“Architecture, more than any other art form, is a social art and must rest on the social and cultural base of its time and place” (Sykes 110). That is what makes architecture so unique, as it depicts customs and traditions, as well as the peculiarities of worldview of the nation it belongs to. Architectural works show us where people lived, what their attitude to their homes and public places was, which gods they worshipped and how they treated their dead. Architecture responses to the social factors and depends on the requirements and preferences of the époque. Thus, it provides us with an important source of knowledge of different nations and cultures throughout the history of their development.
The diverse architectural preferences are the first to catch the eye of a person who studies ancient civilizations and their culture. Why did Egyptians build pyramids, while the Greek preferred rectangular temples? Why ancient Etruscan statues are so different from the Egyptian ones? The answer is, architecture is closely entangled with social life of the nation, its traditions and beliefs. For example, Egyptians believed that ka, the soul, is able to stay in the dead body, which is why it had to be preserved as intact as possible. As a result, they used to pay a lot of attention to burial procedures, mummification, including surgical removal of organs prone to decay etc. The standard tomb type in ancient Egypt was a “mastaba” (Gardner and Kleiner 42), a rectangular stone or brick structure with a burial chamber underneath it. Imhotep, the renowned and legendary ancient architect, was the first to build a royal tomb of the kind - the stepped pyramid for King Djoser - which in fact comprised a set of “mastabas of diminishing size, put one atop another” (43). The pyramids were to become new home of the deceased, which is why they had chambers with food, clothes and anything the deceased may need in the underworld. The whole system of protection, including barriers over the territory, traps and false doors, was designed to protect the deceased and his possessions both from evil spirits and powers, and from thieves.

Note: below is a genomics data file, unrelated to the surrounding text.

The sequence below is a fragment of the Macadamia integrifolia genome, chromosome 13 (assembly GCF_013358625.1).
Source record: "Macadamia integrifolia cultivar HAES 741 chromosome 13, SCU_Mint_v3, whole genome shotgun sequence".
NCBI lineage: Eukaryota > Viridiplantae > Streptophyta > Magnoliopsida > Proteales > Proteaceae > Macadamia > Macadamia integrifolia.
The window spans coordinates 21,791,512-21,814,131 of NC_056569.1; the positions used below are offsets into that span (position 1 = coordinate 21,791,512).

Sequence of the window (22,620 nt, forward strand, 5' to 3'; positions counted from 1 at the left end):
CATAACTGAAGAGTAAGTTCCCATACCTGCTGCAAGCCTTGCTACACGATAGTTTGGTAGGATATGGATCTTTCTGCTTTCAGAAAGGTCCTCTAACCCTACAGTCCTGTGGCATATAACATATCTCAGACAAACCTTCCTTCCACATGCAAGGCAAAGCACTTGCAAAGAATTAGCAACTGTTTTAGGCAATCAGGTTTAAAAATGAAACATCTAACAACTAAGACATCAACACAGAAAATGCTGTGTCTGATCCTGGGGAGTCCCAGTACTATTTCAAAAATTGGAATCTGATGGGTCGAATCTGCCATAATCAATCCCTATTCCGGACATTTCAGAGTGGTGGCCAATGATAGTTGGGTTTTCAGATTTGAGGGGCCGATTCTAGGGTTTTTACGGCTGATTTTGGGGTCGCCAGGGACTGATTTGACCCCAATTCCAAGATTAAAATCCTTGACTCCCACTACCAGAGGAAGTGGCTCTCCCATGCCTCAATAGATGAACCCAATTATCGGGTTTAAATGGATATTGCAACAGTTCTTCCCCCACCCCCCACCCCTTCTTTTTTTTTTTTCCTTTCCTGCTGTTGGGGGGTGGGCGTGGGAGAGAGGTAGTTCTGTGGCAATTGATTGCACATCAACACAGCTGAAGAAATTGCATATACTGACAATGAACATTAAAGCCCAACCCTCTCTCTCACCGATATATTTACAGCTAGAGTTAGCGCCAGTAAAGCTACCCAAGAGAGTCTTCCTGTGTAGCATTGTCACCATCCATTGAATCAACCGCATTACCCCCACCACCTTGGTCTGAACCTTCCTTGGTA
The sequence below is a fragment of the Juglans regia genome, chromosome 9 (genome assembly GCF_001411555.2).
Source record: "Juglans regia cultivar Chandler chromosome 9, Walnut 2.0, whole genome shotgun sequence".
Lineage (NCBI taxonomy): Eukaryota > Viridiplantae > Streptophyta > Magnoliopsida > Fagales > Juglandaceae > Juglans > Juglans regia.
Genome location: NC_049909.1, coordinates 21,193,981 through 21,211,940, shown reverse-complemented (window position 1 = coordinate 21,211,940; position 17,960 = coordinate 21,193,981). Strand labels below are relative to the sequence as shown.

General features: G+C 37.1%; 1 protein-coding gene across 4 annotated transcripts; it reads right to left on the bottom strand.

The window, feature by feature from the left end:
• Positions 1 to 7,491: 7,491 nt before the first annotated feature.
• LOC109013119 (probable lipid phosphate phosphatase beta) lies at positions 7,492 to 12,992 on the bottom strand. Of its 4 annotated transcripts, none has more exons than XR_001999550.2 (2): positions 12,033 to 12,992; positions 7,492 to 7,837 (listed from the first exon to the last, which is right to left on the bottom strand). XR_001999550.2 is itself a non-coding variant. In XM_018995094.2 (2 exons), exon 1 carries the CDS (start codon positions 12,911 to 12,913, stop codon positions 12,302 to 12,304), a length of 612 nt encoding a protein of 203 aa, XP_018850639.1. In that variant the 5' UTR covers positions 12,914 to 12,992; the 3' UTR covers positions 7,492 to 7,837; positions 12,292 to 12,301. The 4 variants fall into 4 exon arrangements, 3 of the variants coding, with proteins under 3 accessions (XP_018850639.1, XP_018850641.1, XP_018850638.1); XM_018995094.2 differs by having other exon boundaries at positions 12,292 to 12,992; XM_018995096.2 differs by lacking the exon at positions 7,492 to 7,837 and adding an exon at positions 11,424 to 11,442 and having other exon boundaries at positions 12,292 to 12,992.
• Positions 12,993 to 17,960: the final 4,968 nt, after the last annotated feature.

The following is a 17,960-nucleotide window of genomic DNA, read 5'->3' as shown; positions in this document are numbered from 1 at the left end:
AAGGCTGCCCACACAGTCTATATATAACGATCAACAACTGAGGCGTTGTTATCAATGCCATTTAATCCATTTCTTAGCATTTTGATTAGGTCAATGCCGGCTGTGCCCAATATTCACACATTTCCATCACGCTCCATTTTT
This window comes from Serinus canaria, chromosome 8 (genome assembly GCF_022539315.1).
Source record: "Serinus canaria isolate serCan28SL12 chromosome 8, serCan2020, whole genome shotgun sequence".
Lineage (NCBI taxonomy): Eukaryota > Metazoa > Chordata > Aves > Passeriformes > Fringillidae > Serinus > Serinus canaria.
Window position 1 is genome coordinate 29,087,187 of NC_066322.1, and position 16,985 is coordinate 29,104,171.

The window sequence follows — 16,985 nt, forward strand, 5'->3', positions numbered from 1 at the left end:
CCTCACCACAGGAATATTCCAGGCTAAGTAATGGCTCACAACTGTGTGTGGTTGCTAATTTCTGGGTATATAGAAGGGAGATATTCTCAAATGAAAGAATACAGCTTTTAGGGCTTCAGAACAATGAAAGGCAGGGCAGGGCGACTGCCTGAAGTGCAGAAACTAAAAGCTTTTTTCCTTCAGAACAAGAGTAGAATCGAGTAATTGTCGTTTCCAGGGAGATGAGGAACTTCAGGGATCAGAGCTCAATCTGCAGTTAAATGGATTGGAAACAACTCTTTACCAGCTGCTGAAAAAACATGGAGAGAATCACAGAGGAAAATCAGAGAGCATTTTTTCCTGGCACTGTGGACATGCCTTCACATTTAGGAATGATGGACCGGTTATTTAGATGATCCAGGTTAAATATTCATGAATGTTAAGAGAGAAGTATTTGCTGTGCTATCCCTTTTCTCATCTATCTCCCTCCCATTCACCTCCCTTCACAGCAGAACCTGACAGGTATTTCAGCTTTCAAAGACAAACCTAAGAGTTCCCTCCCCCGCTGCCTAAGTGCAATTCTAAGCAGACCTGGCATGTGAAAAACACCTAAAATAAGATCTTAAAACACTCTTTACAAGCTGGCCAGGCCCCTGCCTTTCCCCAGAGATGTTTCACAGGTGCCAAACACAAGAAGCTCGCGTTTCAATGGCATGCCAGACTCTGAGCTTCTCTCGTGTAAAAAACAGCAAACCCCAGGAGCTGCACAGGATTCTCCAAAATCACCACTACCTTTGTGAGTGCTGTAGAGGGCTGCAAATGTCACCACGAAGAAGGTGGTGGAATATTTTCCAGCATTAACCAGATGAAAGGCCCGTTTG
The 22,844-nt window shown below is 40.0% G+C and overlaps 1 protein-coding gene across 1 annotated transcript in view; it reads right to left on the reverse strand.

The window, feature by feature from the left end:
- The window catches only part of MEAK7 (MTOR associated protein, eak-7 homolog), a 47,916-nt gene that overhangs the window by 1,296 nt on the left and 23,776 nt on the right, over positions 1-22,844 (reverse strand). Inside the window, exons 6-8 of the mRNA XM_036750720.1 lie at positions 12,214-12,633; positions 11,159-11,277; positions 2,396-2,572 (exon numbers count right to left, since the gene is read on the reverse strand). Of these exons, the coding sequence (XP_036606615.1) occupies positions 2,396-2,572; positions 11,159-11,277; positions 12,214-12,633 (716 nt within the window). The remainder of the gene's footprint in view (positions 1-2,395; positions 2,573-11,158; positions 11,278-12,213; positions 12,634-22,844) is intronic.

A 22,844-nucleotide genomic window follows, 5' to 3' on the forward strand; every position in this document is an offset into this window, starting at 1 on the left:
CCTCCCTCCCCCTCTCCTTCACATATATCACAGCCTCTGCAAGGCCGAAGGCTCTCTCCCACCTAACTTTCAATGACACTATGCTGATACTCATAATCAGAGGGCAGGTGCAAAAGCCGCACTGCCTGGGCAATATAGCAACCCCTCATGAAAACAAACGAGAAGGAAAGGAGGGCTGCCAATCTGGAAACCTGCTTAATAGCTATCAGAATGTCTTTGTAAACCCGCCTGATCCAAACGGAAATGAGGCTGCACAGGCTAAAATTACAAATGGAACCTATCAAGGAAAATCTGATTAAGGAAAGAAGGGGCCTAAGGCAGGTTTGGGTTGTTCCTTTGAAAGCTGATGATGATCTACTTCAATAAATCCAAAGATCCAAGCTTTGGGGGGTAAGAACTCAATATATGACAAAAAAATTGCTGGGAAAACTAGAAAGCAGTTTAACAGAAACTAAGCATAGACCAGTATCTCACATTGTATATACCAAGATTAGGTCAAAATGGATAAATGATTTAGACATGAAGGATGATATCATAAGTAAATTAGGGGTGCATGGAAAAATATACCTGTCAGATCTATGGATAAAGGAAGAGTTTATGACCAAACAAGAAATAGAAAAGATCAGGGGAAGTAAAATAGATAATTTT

In comparison to this Egyptian tradition, the Greeks had the cult of gods rather than that of the spirits of the dead, which determined the construction of massive shrines and temples with high columns, the proportions of which were carefully calculated. Greek architecture may seem simple, though it “primarily depended on clarity and balance” (97). Constant striving for perfection and ideal balance between the internal and external factors (appearance and mind of a person, or exterior and interior in terms of architecture) were characteristic of Greek culture as a whole and influenced all art forms, from pottery to sculpture and architecture. The temples also reflect some other Greek customs concerning the gods: for example, from the construction of shrines it appears that people gathered “outside, not inside” (95), as the altar was situated there, facing the rising sun. The temple itself (except for the early constructions, such as the Temple of Hera I, which had a row of columns inside the temple to support the roof) was to contain the statue of the god it was dedicated to, as for the Greeks such religious buildings belonged to the gods themselves, rather than to humans worshipping them.